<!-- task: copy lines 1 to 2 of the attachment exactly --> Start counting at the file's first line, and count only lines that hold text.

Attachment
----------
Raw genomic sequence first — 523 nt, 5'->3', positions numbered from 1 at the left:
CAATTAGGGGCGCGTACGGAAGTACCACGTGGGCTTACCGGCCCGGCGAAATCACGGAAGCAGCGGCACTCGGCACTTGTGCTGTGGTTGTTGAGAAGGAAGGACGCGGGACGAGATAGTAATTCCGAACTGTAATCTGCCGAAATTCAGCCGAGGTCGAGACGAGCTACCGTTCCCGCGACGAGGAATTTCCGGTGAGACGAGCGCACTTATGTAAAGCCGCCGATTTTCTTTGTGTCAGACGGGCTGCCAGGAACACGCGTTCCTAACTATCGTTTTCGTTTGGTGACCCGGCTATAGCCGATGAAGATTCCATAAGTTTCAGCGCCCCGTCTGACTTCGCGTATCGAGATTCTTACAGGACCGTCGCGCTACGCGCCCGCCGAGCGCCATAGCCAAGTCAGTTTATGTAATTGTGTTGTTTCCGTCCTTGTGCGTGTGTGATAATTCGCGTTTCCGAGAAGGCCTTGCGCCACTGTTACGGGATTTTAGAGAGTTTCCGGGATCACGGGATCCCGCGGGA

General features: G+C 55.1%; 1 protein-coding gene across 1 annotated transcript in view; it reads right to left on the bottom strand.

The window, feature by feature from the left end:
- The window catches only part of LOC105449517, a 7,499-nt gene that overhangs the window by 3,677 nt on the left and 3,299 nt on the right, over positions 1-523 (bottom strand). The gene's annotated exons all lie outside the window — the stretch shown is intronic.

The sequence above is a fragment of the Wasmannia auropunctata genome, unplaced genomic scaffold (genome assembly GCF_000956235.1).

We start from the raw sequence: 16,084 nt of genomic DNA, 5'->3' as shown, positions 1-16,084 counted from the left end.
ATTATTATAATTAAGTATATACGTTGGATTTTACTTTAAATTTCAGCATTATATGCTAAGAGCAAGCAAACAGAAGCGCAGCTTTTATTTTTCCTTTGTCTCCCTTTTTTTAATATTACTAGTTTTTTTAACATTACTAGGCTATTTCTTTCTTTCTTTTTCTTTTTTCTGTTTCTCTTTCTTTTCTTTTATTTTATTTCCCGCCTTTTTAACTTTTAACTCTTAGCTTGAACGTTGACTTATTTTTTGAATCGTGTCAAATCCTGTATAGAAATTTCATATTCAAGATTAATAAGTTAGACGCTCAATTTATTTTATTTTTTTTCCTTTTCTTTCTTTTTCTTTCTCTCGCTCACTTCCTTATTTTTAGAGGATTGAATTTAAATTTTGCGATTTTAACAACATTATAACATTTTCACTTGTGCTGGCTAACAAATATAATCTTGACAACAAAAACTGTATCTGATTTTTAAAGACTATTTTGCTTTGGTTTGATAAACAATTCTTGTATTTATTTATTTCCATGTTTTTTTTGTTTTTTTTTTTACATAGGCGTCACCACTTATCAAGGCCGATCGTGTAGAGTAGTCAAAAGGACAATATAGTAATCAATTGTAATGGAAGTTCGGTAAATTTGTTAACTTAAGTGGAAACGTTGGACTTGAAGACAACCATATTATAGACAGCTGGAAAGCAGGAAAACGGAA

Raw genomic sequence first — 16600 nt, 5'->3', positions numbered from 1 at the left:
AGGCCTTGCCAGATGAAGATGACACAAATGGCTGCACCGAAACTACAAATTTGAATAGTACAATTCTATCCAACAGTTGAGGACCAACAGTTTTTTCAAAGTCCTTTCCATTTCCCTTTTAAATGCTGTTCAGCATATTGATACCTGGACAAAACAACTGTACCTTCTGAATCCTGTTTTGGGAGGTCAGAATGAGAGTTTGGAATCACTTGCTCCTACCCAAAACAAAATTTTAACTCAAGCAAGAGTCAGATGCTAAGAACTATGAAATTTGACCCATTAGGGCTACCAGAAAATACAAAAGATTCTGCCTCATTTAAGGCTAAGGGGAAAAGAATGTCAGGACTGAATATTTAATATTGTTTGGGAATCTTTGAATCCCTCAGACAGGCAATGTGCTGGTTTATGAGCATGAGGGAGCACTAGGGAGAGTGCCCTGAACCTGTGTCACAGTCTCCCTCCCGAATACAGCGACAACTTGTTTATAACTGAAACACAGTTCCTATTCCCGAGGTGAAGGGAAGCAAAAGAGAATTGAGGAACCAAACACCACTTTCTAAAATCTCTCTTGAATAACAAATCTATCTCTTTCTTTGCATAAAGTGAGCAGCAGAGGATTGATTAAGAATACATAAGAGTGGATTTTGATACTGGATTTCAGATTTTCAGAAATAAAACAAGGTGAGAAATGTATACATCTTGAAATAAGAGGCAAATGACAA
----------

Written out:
Raw genomic sequence first — 523 nt, 5'->3', positions numbered from 1 at the left:
CAATTAGGGGCGCGTACGGAAGTACCACGTGGGCTTACCGGCCCGGCGAAATCACGGAAGCAGCGGCACTCGGCACTTGTGCTGTGGTTGTTGAGAAGGAAGGACGCGGGACGAGATAGTAATTCCGAACTGTAATCTGCCGAAATTCAGCCGAGGTCGAGACGAGCTACCGTTCCCGCGACGAGGAATTTCCGGTGAGACGAGCGCACTTATGTAAAGCCGCCGATTTTCTTTGTGTCAGACGGGCTGCCAGGAACACGCGTTCCTAACTATCGTTTTCGTTTGGTGACCCGGCTATAGCCGATGAAGATTCCATAAGTTTCAGCGCCCCGTCTGACTTCGCGTATCGAGATTCTTACAGGACCGTCGCGCTACGCGCCCGCCGAGCGCCATAGCCAAGTCAGTTTATGTAATTGTGTTGTTTCCGTCCTTGTGCGTGTGTGATAATTCGCGTTTCCGAGAAGGCCTTGCGCCACTGTTACGGGATTTTAGAGAGTTTCCGGGATCACGGGATCCCGCGGGA